This post has been about a month in the offing. Back in August, I wrote about what the singleton pattern costs you. This prompted a good bit of discussion, most of which was (as it always is) anecdotal. So a month ago, I conceived of an experiment that I called the singleton challenge. Well, the results are in. I’m going to quantify the impact of the singleton design pattern on codebases.
I would like to offer an up-front caveat. I’ve been listening lately to a fascinating audiobook called “How to Measure Anything,” and it has some wisdom for this situation. Measurement is primarily about reducing uncertainty. And one of the driving lessons of the book is that you can measure things — reduce uncertainty — without getting published in a scientific journal.
I mention that because it’s what I’ve done here. I’ll get into my methodology momentarily, but I’ll start by conceding the fact that I didn’t (and couldn’t) control for all variables. I looked for correlation as a starting point because going for causation might prove prohibitive. But I think I took a much bigger bite out of trying to quantify this than anyone has so far. If they have, I’ve never seen it.
A Quick Overview of the Methodology
As I’ve mentioned in the past on this blog, I earn a decent chunk of my consulting income doing application portfolio assessments. I live and breathe static code analysis. So over the years, I’ve developed an arsenal of techniques and intellectual property.
This IP includes an extensive codebase assessor that makes use of the NDepend API to analyze codebases en masse, store the results, and report on them. So I took this thing and pointed it at GitHub. I then stored information about a lot of codebases.
But let’s get specific. Here’s a series of quick-hitter bullets about the experiment that I ran:
- I found this page with links to tons of C# projects on GitHub, so I used that as a “random” selection of codebases that I could analyze.
- I gave my mass analyzer an ordered list of the codebase URLs and turned it loose.
- Anything that didn’t download properly, decompress properly, or compile properly (migrating for Core, restoring NuGet packages, and building from command line) I discarded. This probably actually creates a bias toward better codebases.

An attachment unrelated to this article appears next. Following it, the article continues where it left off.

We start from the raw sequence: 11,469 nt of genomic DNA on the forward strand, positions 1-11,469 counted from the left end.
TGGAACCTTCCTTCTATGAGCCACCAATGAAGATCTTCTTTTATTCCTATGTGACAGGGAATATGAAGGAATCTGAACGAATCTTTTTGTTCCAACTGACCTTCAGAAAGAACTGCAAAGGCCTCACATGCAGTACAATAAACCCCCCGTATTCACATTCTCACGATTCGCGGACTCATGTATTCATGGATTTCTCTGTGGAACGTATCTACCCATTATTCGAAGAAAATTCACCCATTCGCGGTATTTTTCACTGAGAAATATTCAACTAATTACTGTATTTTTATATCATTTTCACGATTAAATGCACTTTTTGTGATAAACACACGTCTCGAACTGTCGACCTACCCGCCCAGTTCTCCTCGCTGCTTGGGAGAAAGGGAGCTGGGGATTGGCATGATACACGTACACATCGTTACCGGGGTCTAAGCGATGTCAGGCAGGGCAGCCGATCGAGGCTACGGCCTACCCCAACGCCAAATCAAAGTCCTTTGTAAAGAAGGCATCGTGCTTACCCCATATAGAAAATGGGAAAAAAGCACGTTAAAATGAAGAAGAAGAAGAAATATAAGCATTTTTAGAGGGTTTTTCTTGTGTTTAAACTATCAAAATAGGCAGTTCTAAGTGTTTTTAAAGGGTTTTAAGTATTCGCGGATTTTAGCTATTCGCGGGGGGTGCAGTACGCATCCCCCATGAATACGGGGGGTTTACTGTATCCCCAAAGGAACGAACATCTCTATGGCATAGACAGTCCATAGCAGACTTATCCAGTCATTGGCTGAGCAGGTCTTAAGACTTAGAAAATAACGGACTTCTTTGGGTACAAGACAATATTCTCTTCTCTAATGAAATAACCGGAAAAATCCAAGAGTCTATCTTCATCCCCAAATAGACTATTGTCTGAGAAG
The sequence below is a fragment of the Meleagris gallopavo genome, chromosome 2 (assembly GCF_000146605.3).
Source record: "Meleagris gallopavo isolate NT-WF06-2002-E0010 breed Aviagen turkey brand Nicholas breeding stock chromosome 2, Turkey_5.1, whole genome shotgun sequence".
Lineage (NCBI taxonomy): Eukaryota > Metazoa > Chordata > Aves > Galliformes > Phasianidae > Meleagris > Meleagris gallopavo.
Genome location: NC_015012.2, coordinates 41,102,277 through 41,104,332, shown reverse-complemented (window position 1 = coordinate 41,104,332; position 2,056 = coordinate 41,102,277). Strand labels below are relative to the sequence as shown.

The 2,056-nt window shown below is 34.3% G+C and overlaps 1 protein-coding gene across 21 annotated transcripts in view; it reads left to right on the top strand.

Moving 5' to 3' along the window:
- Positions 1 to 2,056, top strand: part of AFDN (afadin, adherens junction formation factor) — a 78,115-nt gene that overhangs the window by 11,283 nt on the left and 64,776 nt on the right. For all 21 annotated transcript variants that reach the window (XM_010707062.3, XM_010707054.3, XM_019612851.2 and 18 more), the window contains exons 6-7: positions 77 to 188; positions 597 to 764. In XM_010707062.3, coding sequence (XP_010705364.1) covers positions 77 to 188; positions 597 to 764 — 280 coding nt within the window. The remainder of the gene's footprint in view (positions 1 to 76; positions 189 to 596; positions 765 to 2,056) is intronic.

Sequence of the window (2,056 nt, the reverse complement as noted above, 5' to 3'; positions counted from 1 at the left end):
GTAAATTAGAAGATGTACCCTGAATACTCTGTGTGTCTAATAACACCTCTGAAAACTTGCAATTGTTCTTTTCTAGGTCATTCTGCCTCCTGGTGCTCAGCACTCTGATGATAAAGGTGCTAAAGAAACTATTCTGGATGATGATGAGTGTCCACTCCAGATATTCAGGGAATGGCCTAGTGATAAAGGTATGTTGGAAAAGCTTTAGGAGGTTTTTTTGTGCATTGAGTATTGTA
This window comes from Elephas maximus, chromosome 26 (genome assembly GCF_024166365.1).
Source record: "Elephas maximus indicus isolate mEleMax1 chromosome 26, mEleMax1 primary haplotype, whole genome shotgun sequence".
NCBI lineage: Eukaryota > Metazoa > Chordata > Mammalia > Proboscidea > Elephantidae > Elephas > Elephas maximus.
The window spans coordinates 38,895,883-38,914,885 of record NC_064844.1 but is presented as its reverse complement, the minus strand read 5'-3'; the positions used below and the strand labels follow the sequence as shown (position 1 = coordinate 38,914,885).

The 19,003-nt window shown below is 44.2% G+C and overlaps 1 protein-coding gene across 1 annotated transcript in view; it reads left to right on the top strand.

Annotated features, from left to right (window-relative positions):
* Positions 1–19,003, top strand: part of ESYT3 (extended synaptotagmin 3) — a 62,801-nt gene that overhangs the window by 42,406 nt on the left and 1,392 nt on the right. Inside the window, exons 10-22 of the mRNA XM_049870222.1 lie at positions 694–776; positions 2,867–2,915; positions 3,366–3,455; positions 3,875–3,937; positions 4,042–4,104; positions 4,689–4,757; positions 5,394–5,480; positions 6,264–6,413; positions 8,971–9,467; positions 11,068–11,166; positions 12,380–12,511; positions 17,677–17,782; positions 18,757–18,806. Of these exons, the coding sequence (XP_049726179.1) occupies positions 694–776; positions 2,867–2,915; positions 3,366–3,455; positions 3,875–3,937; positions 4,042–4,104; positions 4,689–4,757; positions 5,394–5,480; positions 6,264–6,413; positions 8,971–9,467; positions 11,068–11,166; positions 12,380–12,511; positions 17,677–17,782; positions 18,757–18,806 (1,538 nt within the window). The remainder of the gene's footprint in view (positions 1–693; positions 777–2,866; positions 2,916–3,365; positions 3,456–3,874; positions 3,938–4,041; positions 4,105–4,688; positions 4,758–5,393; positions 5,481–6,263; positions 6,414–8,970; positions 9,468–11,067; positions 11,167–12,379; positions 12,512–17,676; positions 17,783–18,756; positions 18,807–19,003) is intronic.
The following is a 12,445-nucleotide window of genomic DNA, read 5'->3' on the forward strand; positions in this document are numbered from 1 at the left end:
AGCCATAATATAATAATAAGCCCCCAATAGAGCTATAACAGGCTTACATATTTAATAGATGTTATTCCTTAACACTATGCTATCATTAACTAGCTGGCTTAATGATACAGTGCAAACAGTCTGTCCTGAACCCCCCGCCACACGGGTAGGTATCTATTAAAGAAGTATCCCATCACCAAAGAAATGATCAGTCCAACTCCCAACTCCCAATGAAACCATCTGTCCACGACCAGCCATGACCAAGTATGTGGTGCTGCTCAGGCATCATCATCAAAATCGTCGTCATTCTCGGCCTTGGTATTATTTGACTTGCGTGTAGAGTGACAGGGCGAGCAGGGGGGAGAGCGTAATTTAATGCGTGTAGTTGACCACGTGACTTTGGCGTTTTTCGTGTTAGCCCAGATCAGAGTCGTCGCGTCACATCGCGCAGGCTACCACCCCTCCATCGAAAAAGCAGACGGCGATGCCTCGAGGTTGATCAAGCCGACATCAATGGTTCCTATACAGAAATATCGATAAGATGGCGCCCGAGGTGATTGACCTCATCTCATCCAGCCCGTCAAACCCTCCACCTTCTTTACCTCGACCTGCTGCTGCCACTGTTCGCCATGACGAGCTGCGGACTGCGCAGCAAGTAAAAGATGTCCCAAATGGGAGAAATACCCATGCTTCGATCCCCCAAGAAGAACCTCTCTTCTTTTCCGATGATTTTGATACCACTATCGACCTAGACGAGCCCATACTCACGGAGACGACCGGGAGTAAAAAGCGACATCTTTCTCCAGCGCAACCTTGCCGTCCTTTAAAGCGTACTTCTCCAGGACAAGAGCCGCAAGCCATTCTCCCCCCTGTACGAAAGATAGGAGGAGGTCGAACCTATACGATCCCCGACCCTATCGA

- Minus problematic codebases, I built all solutions in the directory structure and made use of all compiled, non-third-party DLLs for analysis.
- I stored the results in my database and queried the same for the results in the rest of the post.
I should also note that, while I invited anyone to run analysis on their own code, nobody took me up on it. (By all means, still do it, if you like.)
Singleton Design Pattern: the Results In Broad Strokes
First, let’s look at the scope of the experiment in terms of the code I crunched. I analyzed
- 100 codebases
- 986 assemblies
- 5,086 namespaces
- 72,615 types
- 501,257 methods
- 1,495,003 lines of code
From there, I filtered down raw numbers a bit. I won’t go into all of the details because that would make this an immensely long post. But suffice it to say that I discounted certain pieces of code, such as compiler-generated methods, default constructors, etc. I adjusted this so we’d look exclusively at code that developers on these projects wrote.
Now, let’s look at some statistics regarding the singleton design pattern in these codebases. NDepend has functionality for detecting singletons, which I used. I also used more of its functionality to distinguish between stateless singleton implementations and ones containing mutable state. Here’s how that breaks down:
Continue reading The Singleton Design Pattern: Impact Quantified